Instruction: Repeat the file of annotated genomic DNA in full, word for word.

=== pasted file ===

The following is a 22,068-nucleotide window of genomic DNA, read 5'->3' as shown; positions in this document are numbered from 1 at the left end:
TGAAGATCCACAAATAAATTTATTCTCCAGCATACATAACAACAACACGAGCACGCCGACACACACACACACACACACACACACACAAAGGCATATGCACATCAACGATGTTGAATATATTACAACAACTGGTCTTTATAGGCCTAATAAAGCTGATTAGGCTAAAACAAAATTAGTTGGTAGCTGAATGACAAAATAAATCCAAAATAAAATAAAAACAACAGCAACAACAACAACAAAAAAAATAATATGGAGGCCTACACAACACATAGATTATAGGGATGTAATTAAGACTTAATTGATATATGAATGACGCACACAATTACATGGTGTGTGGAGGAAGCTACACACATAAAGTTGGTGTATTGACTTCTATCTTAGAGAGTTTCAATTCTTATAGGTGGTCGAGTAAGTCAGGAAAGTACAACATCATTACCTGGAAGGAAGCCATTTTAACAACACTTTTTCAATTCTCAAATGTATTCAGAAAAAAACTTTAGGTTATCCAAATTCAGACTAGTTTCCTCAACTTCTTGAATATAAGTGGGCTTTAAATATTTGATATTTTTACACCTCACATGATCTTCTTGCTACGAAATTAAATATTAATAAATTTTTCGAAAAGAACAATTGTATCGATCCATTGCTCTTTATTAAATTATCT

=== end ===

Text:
The following is a 22,068-nucleotide window of genomic DNA, read 5'->3' as shown; positions in this document are numbered from 1 at the left end:
TGAAGATCCACAAATAAATTTATTCTCCAGCATACATAACAACAACACGAGCACGCCGACACACACACACACACACACACACACACAAAGGCATATGCACATCAACGATGTTGAATATATTACAACAACTGGTCTTTATAGGCCTAATAAAGCTGATTAGGCTAAAACAAAATTAGTTGGTAGCTGAATGACAAAATAAATCCAAAATAAAATAAAAACAACAGCAACAACAACAACAAAAAAAATAATATGGAGGCCTACACAACACATAGATTATAGGGATGTAATTAAGACTTAATTGATATATGAATGACGCACACAATTACATGGTGTGTGGAGGAAGCTACACACATAAAGTTGGTGTATTGACTTCTATCTTAGAGAGTTTCAATTCTTATAGGTGGTCGAGTAAGTCAGGAAAGTACAACATCATTACCTGGAAGGAAGCCATTTTAACAACACTTTTTCAATTCTCAAATGTATTCAGAAAAAAACTTTAGGTTATCCAAATTCAGACTAGTTTCCTCAACTTCTTGAATATAAGTGGGCTTTAAATATTTGATATTTTTACACCTCACATGATCTTCTTGCTACGAAATTAAATATTAATAAATTTTTCGAAAAGAACAATTGTATCGATCCATTGCTCTTTATTAAATTATCT